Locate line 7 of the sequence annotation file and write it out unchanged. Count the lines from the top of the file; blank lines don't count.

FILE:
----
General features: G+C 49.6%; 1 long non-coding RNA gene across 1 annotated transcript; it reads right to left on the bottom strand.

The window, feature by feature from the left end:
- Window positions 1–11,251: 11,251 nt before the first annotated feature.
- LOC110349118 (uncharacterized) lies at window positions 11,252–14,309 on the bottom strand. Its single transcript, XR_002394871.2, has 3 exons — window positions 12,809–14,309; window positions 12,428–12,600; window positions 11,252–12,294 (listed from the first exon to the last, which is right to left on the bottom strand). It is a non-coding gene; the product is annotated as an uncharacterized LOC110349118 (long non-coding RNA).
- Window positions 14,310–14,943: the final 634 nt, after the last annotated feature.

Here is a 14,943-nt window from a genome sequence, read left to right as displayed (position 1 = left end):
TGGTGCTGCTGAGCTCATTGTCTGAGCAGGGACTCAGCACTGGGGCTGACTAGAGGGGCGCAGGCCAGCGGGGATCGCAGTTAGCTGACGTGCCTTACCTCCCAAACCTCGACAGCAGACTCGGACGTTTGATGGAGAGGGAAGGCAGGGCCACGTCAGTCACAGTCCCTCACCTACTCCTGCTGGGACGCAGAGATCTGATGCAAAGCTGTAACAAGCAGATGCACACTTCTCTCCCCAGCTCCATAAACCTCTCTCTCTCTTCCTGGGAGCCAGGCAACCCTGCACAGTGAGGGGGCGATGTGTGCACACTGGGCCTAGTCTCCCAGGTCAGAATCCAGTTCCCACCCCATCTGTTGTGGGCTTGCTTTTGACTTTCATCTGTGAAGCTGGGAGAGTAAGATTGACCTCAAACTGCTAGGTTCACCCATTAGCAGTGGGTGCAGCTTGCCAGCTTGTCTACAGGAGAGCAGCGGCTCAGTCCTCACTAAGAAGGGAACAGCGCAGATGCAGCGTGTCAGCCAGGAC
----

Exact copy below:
TGGTGCTGCTGAGCTCATTGTCTGAGCAGGGACTCAGCACTGGGGCTGACTAGAGGGGCGCAGGCCAGCGGGGATCGCAGTTAGCTGACGTGCCTTACCTCCCAAACCTCGACAGCAGACTCGGACGTTTGATGGAGAGGGAAGGCAGGGCCACGTCAGTCACAGTCCCTCACCTACTCCTGCTGGGACGCAGAGATCTGATGCAAAGCTGTAACAAGCAGATGCACACTTCTCTCCCCAGCTCCATAAACCTCTCTCTCTCTTCCTGGGAGCCAGGCAACCCTGCACAGTGAGGGGGCGATGTGTGCACACTGGGCCTAGTCTCCCAGGTCAGAATCCAGTTCCCACCCCATCTGTTGTGGGCTTGCTTTTGACTTTCATCTGTGAAGCTGGGAGAGTAAGATTGACCTCAAACTGCTAGGTTCACCCATTAGCAGTGGGTGCAGCTTGCCAGCTTGTCTACAGGAGAGCAGCGGCTCAGTCCTCACTAAGAAGGGAACAGCGCAGATGCAGCGTGTCAGCCAGGAC